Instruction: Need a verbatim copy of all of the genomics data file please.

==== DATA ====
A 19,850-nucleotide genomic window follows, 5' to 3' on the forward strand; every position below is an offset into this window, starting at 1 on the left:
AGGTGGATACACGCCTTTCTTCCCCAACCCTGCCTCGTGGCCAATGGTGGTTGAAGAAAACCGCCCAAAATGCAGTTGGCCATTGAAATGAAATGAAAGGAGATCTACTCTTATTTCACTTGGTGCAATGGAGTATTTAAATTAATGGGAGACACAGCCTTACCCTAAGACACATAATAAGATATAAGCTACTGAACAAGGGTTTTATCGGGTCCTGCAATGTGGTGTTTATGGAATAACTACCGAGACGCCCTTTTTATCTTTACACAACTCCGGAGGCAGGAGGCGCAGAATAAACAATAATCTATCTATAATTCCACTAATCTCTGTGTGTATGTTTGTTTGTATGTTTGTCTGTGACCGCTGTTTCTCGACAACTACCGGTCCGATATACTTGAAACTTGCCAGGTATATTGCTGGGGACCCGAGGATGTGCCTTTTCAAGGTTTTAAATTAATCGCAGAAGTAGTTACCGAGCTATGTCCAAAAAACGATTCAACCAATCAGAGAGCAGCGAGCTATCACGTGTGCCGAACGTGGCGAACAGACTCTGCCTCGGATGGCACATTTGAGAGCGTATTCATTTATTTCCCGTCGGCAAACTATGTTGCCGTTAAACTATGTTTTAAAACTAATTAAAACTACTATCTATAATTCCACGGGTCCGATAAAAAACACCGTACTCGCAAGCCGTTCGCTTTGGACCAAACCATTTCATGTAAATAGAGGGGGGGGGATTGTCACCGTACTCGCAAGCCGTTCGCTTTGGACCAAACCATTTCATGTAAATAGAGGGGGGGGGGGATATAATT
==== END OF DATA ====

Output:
A 19,850-nucleotide genomic window follows, 5' to 3' on the forward strand; every position below is an offset into this window, starting at 1 on the left:
AGGTGGATACACGCCTTTCTTCCCCAACCCTGCCTCGTGGCCAATGGTGGTTGAAGAAAACCGCCCAAAATGCAGTTGGCCATTGAAATGAAATGAAAGGAGATCTACTCTTATTTCACTTGGTGCAATGGAGTATTTAAATTAATGGGAGACACAGCCTTACCCTAAGACACATAATAAGATATAAGCTACTGAACAAGGGTTTTATCGGGTCCTGCAATGTGGTGTTTATGGAATAACTACCGAGACGCCCTTTTTATCTTTACACAACTCCGGAGGCAGGAGGCGCAGAATAAACAATAATCTATCTATAATTCCACTAATCTCTGTGTGTATGTTTGTTTGTATGTTTGTCTGTGACCGCTGTTTCTCGACAACTACCGGTCCGATATACTTGAAACTTGCCAGGTATATTGCTGGGGACCCGAGGATGTGCCTTTTCAAGGTTTTAAATTAATCGCAGAAGTAGTTACCGAGCTATGTCCAAAAAACGATTCAACCAATCAGAGAGCAGCGAGCTATCACGTGTGCCGAACGTGGCGAACAGACTCTGCCTCGGATGGCACATTTGAGAGCGTATTCATTTATTTCCCGTCGGCAAACTATGTTGCCGTTAAACTATGTTTTAAAACTAATTAAAACTACTATCTATAATTCCACGGGTCCGATAAAAAACACCGTACTCGCAAGCCGTTCGCTTTGGACCAAACCATTTCATGTAAATAGAGGGGGGGGGATTGTCACCGTACTCGCAAGCCGTTCGCTTTGGACCAAACCATTTCATGTAAATAGAGGGGGGGGGGGATATAATT